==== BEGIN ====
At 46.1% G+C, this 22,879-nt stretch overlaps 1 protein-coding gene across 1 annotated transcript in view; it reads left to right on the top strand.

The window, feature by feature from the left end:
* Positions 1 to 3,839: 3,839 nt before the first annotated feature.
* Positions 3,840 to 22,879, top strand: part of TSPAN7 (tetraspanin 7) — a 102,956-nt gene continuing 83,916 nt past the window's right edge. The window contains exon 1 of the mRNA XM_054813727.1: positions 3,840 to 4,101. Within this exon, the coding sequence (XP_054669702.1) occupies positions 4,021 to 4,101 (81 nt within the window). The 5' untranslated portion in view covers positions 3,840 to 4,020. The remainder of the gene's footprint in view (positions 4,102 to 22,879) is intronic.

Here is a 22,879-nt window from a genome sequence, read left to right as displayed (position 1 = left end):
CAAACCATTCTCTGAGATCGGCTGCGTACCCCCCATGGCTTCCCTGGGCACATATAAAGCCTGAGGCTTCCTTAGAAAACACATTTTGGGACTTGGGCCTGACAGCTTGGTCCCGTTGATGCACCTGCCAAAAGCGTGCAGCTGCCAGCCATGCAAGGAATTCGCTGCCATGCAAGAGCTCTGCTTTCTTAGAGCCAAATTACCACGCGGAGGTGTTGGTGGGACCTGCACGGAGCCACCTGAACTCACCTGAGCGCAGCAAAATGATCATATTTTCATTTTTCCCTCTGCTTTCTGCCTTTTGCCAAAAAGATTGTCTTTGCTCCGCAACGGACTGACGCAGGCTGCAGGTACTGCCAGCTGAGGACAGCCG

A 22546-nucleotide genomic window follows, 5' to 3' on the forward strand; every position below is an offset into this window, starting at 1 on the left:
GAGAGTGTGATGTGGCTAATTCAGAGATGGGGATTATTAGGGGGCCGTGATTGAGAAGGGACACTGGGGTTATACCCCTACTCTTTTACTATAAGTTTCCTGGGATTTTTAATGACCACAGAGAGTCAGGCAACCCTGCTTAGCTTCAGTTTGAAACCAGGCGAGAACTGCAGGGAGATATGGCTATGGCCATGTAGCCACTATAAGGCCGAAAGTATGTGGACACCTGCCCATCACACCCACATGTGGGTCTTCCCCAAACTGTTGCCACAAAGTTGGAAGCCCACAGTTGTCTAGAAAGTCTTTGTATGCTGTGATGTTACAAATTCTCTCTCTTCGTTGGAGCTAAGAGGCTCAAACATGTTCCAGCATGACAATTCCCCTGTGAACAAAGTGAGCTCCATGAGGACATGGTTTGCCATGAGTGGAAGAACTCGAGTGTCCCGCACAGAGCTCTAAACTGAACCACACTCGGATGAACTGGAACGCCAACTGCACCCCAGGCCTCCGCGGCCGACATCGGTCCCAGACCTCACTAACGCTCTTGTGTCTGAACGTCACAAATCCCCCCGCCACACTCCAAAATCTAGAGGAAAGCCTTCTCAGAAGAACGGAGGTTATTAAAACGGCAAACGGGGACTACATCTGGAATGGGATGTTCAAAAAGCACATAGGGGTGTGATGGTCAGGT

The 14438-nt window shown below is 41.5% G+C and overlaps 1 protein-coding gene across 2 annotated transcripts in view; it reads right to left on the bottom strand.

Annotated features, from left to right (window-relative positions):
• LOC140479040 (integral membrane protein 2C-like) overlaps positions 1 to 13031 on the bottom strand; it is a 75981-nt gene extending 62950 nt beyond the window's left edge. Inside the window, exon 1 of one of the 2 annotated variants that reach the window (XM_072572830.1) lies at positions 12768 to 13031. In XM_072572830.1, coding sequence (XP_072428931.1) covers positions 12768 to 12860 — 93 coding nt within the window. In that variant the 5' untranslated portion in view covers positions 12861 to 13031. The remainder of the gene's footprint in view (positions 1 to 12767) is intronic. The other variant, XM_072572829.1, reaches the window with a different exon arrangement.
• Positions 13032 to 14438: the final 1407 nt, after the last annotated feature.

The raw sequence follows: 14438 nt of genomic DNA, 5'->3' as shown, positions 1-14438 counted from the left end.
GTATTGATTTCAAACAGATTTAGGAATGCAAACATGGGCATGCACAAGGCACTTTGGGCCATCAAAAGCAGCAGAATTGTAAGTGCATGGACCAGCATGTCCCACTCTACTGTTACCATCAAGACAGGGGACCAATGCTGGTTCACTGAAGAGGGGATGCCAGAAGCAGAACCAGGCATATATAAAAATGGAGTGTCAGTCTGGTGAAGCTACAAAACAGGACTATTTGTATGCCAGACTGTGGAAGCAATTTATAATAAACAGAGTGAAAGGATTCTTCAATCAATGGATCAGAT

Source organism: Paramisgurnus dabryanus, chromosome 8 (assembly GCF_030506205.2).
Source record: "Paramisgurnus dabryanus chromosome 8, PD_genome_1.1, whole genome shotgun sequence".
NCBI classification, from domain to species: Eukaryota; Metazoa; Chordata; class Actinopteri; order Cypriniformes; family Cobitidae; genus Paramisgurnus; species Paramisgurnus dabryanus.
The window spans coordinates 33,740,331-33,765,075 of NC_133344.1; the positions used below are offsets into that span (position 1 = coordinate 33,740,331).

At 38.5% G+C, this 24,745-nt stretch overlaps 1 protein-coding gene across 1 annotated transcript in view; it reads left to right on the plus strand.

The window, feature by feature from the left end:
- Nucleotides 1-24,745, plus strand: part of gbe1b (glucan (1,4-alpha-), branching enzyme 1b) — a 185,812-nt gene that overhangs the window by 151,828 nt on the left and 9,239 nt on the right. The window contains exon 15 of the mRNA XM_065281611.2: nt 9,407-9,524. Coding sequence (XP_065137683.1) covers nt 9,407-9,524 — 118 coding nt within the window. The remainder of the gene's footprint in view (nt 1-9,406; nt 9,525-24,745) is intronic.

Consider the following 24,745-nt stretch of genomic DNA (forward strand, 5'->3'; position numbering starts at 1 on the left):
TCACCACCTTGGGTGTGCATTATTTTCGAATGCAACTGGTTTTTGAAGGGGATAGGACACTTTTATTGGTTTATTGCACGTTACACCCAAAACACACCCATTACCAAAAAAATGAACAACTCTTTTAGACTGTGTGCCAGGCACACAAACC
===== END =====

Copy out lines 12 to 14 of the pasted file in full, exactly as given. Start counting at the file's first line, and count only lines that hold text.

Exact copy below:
• Positions 13032 to 14438: the final 1407 nt, after the last annotated feature.

The raw sequence follows: 14438 nt of genomic DNA, 5'->3' as shown, positions 1-14438 counted from the left end.
GTATTGATTTCAAACAGATTTAGGAATGCAAACATGGGCATGCACAAGGCACTTTGGGCCATCAAAAGCAGCAGAATTGTAAGTGCATGGACCAGCATGTCCCACTCTACTGTTACCATCAAGACAGGGGACCAATGCTGGTTCACTGAAGAGGGGATGCCAGAAGCAGAACCAGGCATATATAAAAATGGAGTGTCAGTCTGGTGAAGCTACAAAACAGGACTATTTGTATGCCAGACTGTGGAAGCAATTTATAATAAACAGAGTGAAAGGATTCTTCAATCAATGGATCAGAT